Mississippi Campaign Heats Up After 'Lynching' Remark
November 15, 2018
It's a campaign that flew quietly under the radar – though the outcome could not only make history but change the dynamics in the United States Senate.
Down in the Delta – where the public lynching of African Americans was the rule and not the exception and the Ku Klux Klan was usually law enforcement, judge, jury and executioner – Mike Espy, a black man, has forced a runoff against Republican Sen. Cindy Hyde-Smith.
As stunning as Espy's rise in one of the classic "Good Ole Boys" states, Hyde-Smith, perhaps in a fit of desperation or a time lapse, helped to shine the spotlight on the race that had taken a back seat to the historic runs for governor in two other southern states, Florida and Georgia.
"If he invited me to a public hanging, I'd be on the front row," Hyde-Smith said as she was surrounded by cattle rancher Colin Hutchinson and other supporters at a gathering in Tupelo.
Hyde-Smith later tried to walk back the inflammatory comment, saying "In a comment on Nov. 2, I referred to accepting an invitation to a speaking engagement. In referencing the one who invited me, I used an exaggerated expression of regard, and any attempt to turn this into a negative connotation is ridiculous."
If the comment was an exaggerated expression of regard, many in the one-time civil rights hotbed - and many more from across the nation - didn't see it that way. It not only ignited interest in the under-the-radar Senate race, it galvanized Espy's supporters.
"Senator Cindy Hyde-Smith's shameful remarks prove once again how [President Donald] Trump has created a social and political climate that normalizes hateful and racist rhetoric. We've seen this in Florida from Ron DeSantis and others during this election season and denounce it," NAACP President and CEO Derrick Johnson said in a statement.
Trump has endorsed the incumbent senator.
"Hyde-Smith's decision to joke about 'hanging,' in a state known for its violent and terroristic history toward African Americans is sick. To envision this brutal and degenerate type of frame during a time when Black people, Jewish People and immigrants are still being targeted for violence by White nationalists and racists is hateful and hurtful," Johnson said.
According to the NAACP, Mississippi had 581 lynchings between 1882 and 1968, more than any other state. The state's population has the highest percentage of African-Americans of any state, 37 percent according to the last census.
"Any politician seeking to serve as the national voice of the people of Mississippi should know better. Her choice of words serves as an indictment of not only her lack of judgement, but her lack of empathy, and most of all lack of character," Johnson said.
Senator Hyde-Smith's remark that she would "be on the front row" of a "public hanging" is repulsive and her flippant disregard for our state's deep history of inhumanity tied to lynching is incensing," said Jackson Mayor Chokwe Antar Lumumba.
"What is worse is her tone-deaf justification for the comment," said Lumumba, who's African-American.
Activist Shaun King expressed his disbelief in the comment.
"A sitting United States Senator. In Mississippi just said, 'If he invited me to a public hanging, I'd be on the front row.' Really? She just said this in the heart of lynching country. She's running against a black man. Unthinkable," King said.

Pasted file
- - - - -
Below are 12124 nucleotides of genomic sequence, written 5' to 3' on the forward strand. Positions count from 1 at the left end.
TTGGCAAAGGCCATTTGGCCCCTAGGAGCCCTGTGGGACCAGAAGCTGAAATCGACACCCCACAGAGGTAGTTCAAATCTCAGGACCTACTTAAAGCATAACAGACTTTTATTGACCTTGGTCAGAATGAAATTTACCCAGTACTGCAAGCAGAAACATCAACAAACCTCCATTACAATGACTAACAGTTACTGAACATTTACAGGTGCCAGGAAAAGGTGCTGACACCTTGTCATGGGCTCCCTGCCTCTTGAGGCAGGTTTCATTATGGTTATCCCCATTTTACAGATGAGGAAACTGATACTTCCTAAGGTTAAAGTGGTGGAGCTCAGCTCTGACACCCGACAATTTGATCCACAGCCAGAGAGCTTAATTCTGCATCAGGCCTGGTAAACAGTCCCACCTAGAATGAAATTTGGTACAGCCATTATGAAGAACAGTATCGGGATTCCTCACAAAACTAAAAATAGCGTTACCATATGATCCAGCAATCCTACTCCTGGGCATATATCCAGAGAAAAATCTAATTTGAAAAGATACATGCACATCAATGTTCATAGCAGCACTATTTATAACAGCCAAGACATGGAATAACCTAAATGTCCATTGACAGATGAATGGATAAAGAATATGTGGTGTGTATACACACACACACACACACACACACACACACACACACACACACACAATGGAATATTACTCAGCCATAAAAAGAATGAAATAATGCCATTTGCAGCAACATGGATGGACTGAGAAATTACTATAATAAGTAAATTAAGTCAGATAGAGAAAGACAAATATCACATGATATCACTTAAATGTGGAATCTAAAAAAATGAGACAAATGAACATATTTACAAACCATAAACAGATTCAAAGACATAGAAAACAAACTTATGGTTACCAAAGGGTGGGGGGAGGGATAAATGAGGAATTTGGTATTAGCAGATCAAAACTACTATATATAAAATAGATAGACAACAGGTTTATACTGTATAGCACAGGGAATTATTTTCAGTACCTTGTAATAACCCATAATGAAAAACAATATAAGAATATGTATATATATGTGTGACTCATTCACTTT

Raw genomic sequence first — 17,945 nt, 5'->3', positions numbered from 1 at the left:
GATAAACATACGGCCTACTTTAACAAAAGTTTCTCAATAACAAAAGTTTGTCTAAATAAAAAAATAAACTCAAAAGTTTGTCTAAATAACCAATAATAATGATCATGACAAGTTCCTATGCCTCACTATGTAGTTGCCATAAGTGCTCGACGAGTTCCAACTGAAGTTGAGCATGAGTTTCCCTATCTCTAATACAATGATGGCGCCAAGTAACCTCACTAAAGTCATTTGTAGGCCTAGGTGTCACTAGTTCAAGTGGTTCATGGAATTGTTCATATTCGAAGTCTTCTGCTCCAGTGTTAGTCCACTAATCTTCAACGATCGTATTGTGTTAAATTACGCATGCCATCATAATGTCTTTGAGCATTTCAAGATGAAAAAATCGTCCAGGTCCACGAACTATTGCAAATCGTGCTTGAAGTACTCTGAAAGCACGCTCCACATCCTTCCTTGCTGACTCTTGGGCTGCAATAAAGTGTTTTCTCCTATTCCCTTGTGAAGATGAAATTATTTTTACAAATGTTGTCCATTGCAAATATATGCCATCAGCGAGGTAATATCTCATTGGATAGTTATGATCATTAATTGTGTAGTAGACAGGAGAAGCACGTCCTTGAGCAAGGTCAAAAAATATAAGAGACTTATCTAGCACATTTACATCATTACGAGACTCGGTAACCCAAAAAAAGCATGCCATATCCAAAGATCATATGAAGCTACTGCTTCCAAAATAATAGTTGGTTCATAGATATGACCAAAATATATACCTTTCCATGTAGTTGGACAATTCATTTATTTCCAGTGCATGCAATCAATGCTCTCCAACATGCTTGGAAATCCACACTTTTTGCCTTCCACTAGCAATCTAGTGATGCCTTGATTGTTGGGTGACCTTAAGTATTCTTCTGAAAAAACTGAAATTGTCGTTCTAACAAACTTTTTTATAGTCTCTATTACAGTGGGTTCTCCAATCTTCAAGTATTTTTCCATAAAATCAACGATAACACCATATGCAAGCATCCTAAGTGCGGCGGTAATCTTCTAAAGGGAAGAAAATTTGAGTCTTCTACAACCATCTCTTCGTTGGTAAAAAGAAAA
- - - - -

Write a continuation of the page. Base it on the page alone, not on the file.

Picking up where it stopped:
The ACLU of Mississippi released a statement calling Hyde-Smith's comments "Despicable and abhorrent."
"We expect and demand that Mississippi leaders represent and remain committed to inclusion and diversity. Sitting senators should not be referencing public hangings unless they are condemning them," The ACLU's statement said.
Espy himself weighed in.
"Cindy Hyde-Smith's comments are reprehensible. They have no place in our political discourse, in Mississippi, or our country," Espy said. "We need leaders, not dividers, and her words show that she lacks the understanding and judgment to represent the people of our state."
The race for the Senate out of Mississippi has grown in its importance since election day. With the Democrats taking control of the House, the party has continued to narrow the majority in the Senate.
After a stunning victory in Arizona by Democrat Kyrsten Sinema, Republicans hold a narrow majority of 51 to 47, with two other Senate races still unresolved – in Florida between GOP Gov. Rick Scott and Democratic Sen. Bill Nelson and the Mississippi contest.
Espy once served as agriculture secretary under Democratic President Bill Clinton and, in 1986, he became the first African-American from Mississippi elected to Congress since Reconstruction.
Born in Yazoo City, Mississippi, Espy received a B.A. from Howard University in 1975 and then attended law school at the University of Santa Clara where he received his J.D. degree in 1978. Espy returned to Mississippi after law school and worked as an attorney for Central Mississippi Legal Services from 1978 to 1980, according to blackpast.org.
Between 1980 and 1984 Espy served as assistant secretary of the Public Lands Division for the State of Mississippi and then took the post of assistant State Attorney General for Consumer Protection, a position he held until 1985.
The following year Mike Espy won the 2nd Congressional District seat which included much of the Mississippi Delta, becoming the only black Congressman to represent a predominately rural district.
Now, Espy is trying to unseat Hyde-Smith, whose comments have those outside of Mississippi rallying for him as the runoff approaches on Nov. 27.
"North Mississippi and Memphis are connected at the hip," said Corey Strong, the Shelby County Democratic Party Chair in Memphis.
"We are looking at potentially having a day of action for members of Shelby County and a concerted effort to go down and support Mike Espy in that race," Strong said.